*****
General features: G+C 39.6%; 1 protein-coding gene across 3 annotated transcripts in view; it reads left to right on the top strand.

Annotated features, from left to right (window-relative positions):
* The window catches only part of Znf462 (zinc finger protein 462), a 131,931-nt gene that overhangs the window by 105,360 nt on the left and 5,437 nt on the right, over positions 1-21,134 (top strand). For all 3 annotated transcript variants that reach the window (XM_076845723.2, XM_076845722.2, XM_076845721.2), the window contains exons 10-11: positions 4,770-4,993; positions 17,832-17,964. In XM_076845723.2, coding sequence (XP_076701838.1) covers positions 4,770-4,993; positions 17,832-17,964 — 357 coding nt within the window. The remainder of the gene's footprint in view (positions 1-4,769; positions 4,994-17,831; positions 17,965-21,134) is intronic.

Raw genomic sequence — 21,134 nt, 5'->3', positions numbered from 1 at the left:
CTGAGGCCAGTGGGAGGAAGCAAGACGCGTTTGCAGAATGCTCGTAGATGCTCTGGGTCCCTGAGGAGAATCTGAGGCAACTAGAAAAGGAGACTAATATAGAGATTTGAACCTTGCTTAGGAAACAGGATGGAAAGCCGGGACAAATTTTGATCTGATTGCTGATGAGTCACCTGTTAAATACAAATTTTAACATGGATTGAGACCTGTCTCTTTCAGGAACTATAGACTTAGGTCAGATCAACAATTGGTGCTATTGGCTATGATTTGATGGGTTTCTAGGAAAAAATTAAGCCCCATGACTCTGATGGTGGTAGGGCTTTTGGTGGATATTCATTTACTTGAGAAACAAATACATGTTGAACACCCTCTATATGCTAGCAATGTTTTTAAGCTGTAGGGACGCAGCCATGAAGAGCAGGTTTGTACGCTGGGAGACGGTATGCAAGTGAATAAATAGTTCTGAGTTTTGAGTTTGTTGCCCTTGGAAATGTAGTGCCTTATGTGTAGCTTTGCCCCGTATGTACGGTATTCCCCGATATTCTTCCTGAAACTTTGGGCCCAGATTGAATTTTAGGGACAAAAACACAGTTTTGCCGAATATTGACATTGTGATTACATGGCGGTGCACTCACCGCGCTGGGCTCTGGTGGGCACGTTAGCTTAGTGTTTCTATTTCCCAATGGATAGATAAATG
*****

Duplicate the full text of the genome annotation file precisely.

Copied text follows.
General features: G+C 39.6%; 1 protein-coding gene across 3 annotated transcripts in view; it reads left to right on the top strand.

Annotated features, from left to right (window-relative positions):
* The window catches only part of Znf462 (zinc finger protein 462), a 131,931-nt gene that overhangs the window by 105,360 nt on the left and 5,437 nt on the right, over positions 1-21,134 (top strand). For all 3 annotated transcript variants that reach the window (XM_076845723.2, XM_076845722.2, XM_076845721.2), the window contains exons 10-11: positions 4,770-4,993; positions 17,832-17,964. In XM_076845723.2, coding sequence (XP_076701838.1) covers positions 4,770-4,993; positions 17,832-17,964 — 357 coding nt within the window. The remainder of the gene's footprint in view (positions 1-4,769; positions 4,994-17,831; positions 17,965-21,134) is intronic.

Raw genomic sequence — 21,134 nt, 5'->3', positions numbered from 1 at the left:
CTGAGGCCAGTGGGAGGAAGCAAGACGCGTTTGCAGAATGCTCGTAGATGCTCTGGGTCCCTGAGGAGAATCTGAGGCAACTAGAAAAGGAGACTAATATAGAGATTTGAACCTTGCTTAGGAAACAGGATGGAAAGCCGGGACAAATTTTGATCTGATTGCTGATGAGTCACCTGTTAAATACAAATTTTAACATGGATTGAGACCTGTCTCTTTCAGGAACTATAGACTTAGGTCAGATCAACAATTGGTGCTATTGGCTATGATTTGATGGGTTTCTAGGAAAAAATTAAGCCCCATGACTCTGATGGTGGTAGGGCTTTTGGTGGATATTCATTTACTTGAGAAACAAATACATGTTGAACACCCTCTATATGCTAGCAATGTTTTTAAGCTGTAGGGACGCAGCCATGAAGAGCAGGTTTGTACGCTGGGAGACGGTATGCAAGTGAATAAATAGTTCTGAGTTTTGAGTTTGTTGCCCTTGGAAATGTAGTGCCTTATGTGTAGCTTTGCCCCGTATGTACGGTATTCCCCGATATTCTTCCTGAAACTTTGGGCCCAGATTGAATTTTAGGGACAAAAACACAGTTTTGCCGAATATTGACATTGTGATTACATGGCGGTGCACTCACCGCGCTGGGCTCTGGTGGGCACGTTAGCTTAGTGTTTCTATTTCCCAATGGATAGATAAATG